Geminid Meteor Shower 2015: How To Watch The Spectacular Show

Look up to the sky if you want to see a spectacular display of shooting stars on the night of Sunday, Dec. 13.

The Geminid meteor shower, named because the meteors appear as if they’re coming from the Gemini constellation, lasts until Thursday, Dec. 17, according to space agency NASA.

But it will hit its peak Sunday night through Monday morning, reports CNN, with 120 meteors — small pieces of debris from asteroid 3200 Phaethon — crashing into the Earth’s atmosphere every hour.

The Geminid meteor shower peaks this weekend starting on Dec. 13. Here are a few fun facts:

— NASA (@NASA) December 11, 2015

Everyone around the world, in both northern and southern hemispheres, has the opportunity to see them, reports the International Meteor Organization.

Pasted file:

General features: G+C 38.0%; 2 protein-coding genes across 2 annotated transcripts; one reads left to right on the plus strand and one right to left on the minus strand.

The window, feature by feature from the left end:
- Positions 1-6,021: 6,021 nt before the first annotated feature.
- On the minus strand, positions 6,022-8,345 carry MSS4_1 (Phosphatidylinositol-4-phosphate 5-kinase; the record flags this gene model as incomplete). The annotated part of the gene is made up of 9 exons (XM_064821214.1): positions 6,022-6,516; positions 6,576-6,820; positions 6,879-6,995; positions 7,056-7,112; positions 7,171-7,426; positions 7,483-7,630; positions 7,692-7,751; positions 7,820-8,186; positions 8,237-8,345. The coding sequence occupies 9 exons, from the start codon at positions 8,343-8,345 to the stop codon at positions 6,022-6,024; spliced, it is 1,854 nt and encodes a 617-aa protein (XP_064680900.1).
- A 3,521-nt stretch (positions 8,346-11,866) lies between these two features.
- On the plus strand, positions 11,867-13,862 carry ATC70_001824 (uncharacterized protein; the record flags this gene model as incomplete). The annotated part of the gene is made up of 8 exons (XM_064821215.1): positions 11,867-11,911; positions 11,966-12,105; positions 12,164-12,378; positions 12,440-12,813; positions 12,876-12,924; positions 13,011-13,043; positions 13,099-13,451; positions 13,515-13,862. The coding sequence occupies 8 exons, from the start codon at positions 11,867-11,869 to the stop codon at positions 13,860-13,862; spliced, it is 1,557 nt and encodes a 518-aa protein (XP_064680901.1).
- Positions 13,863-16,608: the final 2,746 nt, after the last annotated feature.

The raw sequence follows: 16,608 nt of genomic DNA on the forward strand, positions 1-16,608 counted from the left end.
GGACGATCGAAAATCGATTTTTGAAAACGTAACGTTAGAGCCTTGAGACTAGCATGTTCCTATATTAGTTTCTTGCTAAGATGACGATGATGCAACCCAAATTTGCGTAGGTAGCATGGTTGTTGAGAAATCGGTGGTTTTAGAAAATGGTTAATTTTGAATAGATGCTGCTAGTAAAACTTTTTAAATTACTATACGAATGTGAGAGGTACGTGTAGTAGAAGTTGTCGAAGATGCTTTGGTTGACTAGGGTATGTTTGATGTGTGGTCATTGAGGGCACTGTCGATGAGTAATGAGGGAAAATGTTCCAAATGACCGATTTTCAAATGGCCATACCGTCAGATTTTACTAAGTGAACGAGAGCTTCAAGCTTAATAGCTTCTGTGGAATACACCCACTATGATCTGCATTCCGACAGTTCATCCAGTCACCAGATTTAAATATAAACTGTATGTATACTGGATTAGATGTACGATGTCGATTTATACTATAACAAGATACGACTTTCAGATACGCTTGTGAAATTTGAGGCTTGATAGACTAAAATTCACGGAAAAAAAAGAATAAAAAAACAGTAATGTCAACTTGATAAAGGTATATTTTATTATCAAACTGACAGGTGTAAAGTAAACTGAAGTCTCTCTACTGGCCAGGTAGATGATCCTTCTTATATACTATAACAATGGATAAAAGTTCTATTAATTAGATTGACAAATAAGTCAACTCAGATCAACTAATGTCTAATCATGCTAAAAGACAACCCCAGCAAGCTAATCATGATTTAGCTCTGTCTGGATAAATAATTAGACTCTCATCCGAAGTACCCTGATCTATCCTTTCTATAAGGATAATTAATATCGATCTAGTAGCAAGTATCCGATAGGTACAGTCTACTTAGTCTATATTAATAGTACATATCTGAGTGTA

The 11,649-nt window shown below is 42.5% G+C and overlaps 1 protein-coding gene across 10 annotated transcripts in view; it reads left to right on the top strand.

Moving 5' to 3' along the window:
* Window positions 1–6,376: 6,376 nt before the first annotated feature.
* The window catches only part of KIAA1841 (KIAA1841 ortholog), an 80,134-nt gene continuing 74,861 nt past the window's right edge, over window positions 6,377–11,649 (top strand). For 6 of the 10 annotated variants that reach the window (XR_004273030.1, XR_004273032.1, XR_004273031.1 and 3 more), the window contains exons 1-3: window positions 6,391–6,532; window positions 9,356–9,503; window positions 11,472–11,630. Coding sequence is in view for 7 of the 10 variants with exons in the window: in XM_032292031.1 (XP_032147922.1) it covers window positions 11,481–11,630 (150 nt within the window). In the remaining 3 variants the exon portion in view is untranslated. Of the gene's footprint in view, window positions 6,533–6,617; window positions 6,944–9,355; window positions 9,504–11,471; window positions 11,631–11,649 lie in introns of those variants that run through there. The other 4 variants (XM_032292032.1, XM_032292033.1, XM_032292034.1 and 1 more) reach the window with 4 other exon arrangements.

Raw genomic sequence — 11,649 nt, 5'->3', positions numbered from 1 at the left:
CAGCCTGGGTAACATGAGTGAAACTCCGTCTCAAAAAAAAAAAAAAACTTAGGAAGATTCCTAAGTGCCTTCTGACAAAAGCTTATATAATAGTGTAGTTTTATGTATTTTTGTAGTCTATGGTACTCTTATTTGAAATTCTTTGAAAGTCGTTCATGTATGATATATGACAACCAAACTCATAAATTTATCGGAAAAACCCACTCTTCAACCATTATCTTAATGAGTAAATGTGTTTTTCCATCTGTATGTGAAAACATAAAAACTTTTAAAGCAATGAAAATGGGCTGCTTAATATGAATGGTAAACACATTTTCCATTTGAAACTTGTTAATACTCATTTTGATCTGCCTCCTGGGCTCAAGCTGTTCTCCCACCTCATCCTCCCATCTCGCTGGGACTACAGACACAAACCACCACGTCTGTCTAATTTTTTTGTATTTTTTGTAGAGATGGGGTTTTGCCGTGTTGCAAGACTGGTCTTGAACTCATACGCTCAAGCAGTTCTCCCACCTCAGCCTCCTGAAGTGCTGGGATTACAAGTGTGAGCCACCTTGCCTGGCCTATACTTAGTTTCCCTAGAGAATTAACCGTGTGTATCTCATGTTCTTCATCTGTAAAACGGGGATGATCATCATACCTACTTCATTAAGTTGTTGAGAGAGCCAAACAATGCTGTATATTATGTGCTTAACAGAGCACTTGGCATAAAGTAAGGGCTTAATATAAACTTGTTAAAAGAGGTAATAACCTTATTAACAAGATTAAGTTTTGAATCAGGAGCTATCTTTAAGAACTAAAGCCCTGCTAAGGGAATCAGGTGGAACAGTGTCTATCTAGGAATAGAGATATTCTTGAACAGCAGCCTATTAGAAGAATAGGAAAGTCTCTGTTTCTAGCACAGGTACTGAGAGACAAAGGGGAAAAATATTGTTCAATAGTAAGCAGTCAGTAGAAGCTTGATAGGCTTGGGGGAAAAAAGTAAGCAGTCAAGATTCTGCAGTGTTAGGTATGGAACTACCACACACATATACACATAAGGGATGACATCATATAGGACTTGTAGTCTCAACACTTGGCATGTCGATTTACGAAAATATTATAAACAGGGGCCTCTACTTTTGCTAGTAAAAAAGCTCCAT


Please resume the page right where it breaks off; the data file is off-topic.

“Near-peak Geminid rates usually persist for almost a day though, so much of the world has the chance to enjoy something of the shower’s best, regardless of when the maximum actually happens,” it said on its 2015 Meteor Shower Calendar.

The moon will be barely visible and is expected to set early in the night, reports Gizmodo, meaning it will be perfect conditions to see the shower — as long as it’s not cloudy.

As with viewing all meteor showers, no special equipment is needed. Sky gazers just need to find an unobstructed spot with no glaring lights nearby, reports TIME.

You can also watch the meteors via the Slooh space camera live stream here.

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